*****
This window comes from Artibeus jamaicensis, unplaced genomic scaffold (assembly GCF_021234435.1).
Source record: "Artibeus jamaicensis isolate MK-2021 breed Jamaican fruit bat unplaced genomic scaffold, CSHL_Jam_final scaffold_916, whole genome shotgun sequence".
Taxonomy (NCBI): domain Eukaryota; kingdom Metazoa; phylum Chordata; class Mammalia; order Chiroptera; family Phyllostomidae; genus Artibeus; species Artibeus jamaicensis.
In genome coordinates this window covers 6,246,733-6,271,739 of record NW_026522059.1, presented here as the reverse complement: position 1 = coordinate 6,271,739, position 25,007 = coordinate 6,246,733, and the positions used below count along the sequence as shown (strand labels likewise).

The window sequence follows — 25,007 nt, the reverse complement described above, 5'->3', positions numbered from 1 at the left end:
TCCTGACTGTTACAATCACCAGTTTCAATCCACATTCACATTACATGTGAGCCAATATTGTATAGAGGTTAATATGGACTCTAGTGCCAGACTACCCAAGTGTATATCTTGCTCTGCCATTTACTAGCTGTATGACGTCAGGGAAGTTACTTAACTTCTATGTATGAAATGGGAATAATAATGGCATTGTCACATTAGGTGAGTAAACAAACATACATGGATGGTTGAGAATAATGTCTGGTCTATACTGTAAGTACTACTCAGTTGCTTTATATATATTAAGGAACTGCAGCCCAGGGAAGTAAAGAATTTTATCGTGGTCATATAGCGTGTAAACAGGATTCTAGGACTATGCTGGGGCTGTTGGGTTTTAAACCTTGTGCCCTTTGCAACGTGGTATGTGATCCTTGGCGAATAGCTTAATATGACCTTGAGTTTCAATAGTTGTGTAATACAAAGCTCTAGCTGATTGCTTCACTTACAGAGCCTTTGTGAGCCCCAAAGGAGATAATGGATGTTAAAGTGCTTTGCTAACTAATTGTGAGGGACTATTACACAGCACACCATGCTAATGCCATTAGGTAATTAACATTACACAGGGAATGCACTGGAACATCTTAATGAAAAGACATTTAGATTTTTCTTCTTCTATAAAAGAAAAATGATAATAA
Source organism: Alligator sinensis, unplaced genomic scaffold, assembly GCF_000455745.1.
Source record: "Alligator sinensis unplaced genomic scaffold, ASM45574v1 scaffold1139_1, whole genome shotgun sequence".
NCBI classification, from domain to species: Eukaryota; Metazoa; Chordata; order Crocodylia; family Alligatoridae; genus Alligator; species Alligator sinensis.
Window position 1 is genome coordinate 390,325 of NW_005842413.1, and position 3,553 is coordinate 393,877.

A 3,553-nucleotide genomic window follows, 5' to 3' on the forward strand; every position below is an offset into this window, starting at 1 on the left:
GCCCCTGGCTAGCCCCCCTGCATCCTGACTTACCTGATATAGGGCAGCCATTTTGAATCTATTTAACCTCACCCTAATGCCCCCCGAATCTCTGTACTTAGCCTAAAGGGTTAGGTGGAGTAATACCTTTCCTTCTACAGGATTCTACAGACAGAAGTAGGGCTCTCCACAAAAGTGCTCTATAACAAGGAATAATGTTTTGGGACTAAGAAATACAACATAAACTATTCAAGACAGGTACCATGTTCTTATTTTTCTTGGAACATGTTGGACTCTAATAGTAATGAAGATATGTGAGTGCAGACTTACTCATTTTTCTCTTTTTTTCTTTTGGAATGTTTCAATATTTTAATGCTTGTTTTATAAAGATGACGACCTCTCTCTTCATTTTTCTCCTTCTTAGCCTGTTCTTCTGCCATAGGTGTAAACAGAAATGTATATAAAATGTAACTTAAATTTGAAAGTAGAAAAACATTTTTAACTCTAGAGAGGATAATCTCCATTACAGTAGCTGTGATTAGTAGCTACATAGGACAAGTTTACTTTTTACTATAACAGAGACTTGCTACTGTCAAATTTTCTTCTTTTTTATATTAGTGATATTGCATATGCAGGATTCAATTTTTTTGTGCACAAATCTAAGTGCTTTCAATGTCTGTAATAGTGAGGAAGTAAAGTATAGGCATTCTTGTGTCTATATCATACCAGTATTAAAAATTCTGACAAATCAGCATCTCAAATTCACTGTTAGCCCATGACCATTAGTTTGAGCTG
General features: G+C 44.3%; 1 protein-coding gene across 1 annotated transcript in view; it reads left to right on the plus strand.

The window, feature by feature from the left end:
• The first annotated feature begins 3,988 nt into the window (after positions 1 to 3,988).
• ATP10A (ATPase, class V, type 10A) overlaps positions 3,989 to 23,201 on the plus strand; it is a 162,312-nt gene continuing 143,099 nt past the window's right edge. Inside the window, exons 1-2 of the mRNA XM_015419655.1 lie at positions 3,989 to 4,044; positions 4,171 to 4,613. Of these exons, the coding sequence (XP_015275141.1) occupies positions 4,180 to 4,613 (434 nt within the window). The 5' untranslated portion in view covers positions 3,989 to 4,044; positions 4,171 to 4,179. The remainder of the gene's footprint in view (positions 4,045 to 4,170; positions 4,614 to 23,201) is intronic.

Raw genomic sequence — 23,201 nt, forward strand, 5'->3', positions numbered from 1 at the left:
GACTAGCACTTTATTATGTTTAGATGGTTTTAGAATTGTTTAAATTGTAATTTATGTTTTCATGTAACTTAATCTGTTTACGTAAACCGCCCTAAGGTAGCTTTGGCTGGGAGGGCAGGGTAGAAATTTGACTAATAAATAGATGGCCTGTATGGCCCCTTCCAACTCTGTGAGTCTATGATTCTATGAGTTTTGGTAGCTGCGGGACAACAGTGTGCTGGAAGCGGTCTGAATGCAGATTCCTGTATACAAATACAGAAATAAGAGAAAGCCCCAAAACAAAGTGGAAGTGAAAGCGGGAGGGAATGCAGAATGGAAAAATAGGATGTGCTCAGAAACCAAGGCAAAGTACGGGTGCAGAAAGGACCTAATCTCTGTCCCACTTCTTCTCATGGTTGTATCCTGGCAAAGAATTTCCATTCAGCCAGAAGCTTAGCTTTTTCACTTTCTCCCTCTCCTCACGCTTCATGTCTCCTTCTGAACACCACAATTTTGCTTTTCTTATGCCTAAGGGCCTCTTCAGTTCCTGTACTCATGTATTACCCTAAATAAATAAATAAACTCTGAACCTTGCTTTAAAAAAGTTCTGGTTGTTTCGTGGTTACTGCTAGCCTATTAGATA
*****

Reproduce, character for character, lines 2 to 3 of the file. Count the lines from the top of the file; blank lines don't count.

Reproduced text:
Source record: "Artibeus jamaicensis isolate MK-2021 breed Jamaican fruit bat unplaced genomic scaffold, CSHL_Jam_final scaffold_916, whole genome shotgun sequence".
Taxonomy (NCBI): domain Eukaryota; kingdom Metazoa; phylum Chordata; class Mammalia; order Chiroptera; family Phyllostomidae; genus Artibeus; species Artibeus jamaicensis.